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Japanese Weaves: Minimum AR Considerations
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Any ring that only passes through two rings of the same wire size must have a minimum aspect ratio of 2 times the wire diameter, or an AR of 2.0. The best example of this is seen in 2 in 1 Chain. This also becomes the minimum AR for the connector rings (the ones which only pass through two other rings) in Japanese 3 in 1, 4 in 1, and 6 in 1.
A single ring which has three rings of the same wire size passing through it has a minimum AR of 2.2, therefore the minimum AR for Japanese 3 in 1 (J3-1) is 2.0 and 2.2.
A single ring passing through four rings of the same wire size requires a minimum AR of 2.4, making the minimum AR for Japanese 4 in 1 (J4-1), and Japanese 6 in 1 Variant (which is techincally 4 in 1 by design), 2.0 and 2.4.
The 6 in 1 Variant sample uses AR of 2.1 and AR of 2.5.
Since 2.4 is the minimum AR for a ring which passes through 4 others of the same size, this makes it the minimum for Japanese 4 in 1 Cube (J4-1C).
Pacman himself is 2.4, the rings in the base have an AR of 2.5.
A single ring which passes through six rings of the same wire size requires a minimum AR of 2.9. Undoubtedly, this causes the minimum AR for Japanese 6 in 1 (J6-1) to be 2.0 and 2.9.
Smaller ring in sample has an AR of 2.1, larger is 2.9.
Any set of two rings of the same size which pass through four rings of the same wire size has a minimum AR of 2.6, making this the minimum AR for the smaller ring of each of the doubled versions of J3-1, J4-1, and J6-1.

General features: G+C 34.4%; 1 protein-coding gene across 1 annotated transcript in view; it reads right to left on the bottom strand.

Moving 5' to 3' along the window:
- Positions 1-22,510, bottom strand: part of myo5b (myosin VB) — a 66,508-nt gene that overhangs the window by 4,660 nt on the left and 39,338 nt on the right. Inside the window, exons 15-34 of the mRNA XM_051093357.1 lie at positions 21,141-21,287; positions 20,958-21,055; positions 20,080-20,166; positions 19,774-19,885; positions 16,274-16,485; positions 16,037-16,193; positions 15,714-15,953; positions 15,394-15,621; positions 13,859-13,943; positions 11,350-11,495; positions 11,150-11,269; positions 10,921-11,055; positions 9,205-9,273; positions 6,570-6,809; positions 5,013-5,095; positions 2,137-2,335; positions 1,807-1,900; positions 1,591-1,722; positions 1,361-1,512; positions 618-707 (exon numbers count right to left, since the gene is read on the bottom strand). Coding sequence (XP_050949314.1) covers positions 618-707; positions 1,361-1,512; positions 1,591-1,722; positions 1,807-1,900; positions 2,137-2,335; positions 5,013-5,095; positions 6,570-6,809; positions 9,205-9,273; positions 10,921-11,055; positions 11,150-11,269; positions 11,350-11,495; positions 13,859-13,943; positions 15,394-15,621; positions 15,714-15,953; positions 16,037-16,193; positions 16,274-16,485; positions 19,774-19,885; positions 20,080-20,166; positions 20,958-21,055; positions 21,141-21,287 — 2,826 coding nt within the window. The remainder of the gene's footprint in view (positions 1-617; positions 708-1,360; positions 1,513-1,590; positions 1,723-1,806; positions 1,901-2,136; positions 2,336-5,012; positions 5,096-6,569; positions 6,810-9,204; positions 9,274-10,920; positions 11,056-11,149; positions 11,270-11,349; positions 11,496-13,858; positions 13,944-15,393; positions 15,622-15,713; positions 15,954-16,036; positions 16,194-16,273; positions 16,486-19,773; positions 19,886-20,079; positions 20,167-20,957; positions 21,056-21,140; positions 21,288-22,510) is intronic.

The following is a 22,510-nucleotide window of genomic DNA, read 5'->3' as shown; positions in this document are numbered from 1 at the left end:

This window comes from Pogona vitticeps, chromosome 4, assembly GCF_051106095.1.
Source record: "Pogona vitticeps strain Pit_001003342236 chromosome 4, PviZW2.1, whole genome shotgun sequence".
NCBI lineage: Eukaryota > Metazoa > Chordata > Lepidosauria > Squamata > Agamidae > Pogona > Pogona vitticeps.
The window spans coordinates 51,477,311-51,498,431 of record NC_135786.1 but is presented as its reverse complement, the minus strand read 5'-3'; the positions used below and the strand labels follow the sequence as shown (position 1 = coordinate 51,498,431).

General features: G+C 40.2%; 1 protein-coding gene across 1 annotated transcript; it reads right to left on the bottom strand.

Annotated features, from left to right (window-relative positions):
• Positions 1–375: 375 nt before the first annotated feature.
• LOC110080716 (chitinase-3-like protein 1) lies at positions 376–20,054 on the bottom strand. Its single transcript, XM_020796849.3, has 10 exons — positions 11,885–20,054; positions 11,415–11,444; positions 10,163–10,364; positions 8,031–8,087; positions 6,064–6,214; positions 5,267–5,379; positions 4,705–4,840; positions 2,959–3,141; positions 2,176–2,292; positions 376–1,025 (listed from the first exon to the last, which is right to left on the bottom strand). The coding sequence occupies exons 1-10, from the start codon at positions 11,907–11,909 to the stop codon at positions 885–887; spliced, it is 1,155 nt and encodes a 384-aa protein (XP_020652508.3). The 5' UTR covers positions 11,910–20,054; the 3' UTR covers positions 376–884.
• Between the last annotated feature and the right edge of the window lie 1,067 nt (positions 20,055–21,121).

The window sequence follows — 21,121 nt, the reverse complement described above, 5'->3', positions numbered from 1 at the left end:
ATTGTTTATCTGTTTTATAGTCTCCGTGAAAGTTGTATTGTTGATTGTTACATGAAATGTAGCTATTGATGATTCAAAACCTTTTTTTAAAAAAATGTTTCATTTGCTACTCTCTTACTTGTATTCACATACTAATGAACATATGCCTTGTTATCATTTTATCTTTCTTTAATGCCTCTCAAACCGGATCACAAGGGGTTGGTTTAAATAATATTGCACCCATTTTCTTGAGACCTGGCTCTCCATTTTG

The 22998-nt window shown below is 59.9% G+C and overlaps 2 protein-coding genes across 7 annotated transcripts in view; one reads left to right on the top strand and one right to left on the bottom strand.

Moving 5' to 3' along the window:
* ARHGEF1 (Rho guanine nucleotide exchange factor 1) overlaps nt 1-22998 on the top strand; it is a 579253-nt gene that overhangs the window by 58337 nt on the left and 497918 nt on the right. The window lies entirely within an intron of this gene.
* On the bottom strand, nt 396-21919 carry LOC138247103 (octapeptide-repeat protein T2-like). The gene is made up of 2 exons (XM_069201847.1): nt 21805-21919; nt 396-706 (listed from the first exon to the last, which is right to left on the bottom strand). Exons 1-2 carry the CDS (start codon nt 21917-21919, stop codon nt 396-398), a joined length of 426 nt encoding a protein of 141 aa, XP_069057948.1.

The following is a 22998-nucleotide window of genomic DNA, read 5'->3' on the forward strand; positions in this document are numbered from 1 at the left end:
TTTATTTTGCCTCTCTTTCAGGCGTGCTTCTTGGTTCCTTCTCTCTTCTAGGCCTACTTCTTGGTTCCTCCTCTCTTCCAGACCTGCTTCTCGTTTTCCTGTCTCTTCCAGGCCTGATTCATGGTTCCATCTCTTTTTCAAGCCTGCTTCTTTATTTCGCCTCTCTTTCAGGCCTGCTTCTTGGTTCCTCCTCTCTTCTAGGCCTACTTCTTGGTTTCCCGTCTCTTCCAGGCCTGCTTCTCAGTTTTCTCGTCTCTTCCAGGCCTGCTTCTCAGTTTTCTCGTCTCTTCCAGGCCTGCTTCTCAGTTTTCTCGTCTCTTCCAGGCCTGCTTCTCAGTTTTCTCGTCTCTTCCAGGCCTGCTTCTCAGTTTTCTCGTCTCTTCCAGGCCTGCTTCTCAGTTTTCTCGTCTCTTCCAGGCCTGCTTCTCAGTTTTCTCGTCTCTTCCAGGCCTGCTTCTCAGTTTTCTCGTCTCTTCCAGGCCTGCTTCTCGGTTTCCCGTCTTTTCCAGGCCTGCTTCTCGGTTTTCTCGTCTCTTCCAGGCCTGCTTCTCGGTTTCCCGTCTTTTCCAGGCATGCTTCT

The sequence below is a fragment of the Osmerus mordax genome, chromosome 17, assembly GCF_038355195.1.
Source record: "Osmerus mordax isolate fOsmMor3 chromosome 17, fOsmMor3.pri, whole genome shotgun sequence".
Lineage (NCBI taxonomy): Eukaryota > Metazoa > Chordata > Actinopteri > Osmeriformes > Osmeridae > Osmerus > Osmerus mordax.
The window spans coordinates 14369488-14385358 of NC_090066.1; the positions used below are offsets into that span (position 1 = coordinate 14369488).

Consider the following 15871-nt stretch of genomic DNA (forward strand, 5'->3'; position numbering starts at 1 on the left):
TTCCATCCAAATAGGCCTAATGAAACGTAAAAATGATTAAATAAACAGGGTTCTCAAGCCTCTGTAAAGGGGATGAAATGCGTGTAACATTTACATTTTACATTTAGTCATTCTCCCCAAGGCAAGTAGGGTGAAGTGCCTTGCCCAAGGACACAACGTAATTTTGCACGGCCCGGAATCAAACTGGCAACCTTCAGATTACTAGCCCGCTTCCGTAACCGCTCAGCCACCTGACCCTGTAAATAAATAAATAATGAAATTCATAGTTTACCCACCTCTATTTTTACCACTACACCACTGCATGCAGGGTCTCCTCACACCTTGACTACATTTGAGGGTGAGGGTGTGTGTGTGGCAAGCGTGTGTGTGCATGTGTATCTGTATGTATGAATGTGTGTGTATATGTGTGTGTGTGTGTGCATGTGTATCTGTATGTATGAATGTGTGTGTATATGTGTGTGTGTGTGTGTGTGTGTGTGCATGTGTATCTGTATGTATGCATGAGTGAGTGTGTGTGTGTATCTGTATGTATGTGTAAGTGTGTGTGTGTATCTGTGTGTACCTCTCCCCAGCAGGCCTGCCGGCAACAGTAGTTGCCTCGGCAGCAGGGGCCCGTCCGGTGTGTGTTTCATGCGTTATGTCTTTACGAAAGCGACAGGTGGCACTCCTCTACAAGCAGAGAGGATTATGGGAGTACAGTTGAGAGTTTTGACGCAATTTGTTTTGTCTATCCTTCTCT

Japanese 6 in 2 is doubled J3-1. This weave is seldom seen or used but has AR limits of its own. The sets of two rings passing through six rings of the same wire diameter for this weave requires a minimum AR of 3.3 when 2.6 is used for the smaller rings.
Keeping the AR of the smaller ring at its minimum of 2.6 invokes a mininum AR of 3.8 for the large ring of Japanese 8 in 2.
3.8 also is the minimum AR for Japanese 8 in 2 Cube, albeit, it's very difficult to put together at this AR without mangling the occasional ring.
Japanese 12 in 2 has a minimum AR of 5.2 for the larger rings.
Note: larger ring size in this sample is 0.1 above the minimum AR of 5.3, smaller rings are 2.6's.
in 3 Considerations:
When you move up to tripling rings, the minimum AR relationship becomes more complicated because the middle ring size for both the small and large rings would ideally need to have a slightly smaller inner diameter to cause it not to "float", due to the curve of the inside of the rings.
Multiple Wire Diameters:
When different wire diameters are used for the large and small rings, it becomes more of a matter of inner diameter relationships. It's very common to use smaller wire for the smaller rings, as low AR rings are less common, mostly owing to them being more difficult to manufacture and work with. When you decrease the wire size and maintain the same inner diameter, your AR increases.
This sample is not minimally made, just shown as an example of a smaller wire size used for the smaller rings.
.045" (<18 SWG / 1.14mm) wire, 5/32" (4mm) mandrel (small rings)
.063" (16 SWG / 1.6mm) wire, 1/4" (6.35mm) mandrel (large rings)
It's important to note that ARs are approximate numbers. There is a spectrum of just under 0.1 for any given value, and sometimes what works at the higher end won't work nearing the lower. Rings are not perfect tori either. Minimum ARs are more of a guideline.
With the Japanese weaves, it has been noted that increasing the AR's of the small rings the right amount will lower the minimum AR of the larger rings, if only slightly. I have never tested this theory, but it has been mentioned by others before.
Research for this article caused the mangling of some rings. Sometimes a ring has to take one for the team. Weaving at minimum AR's is not for the meek.
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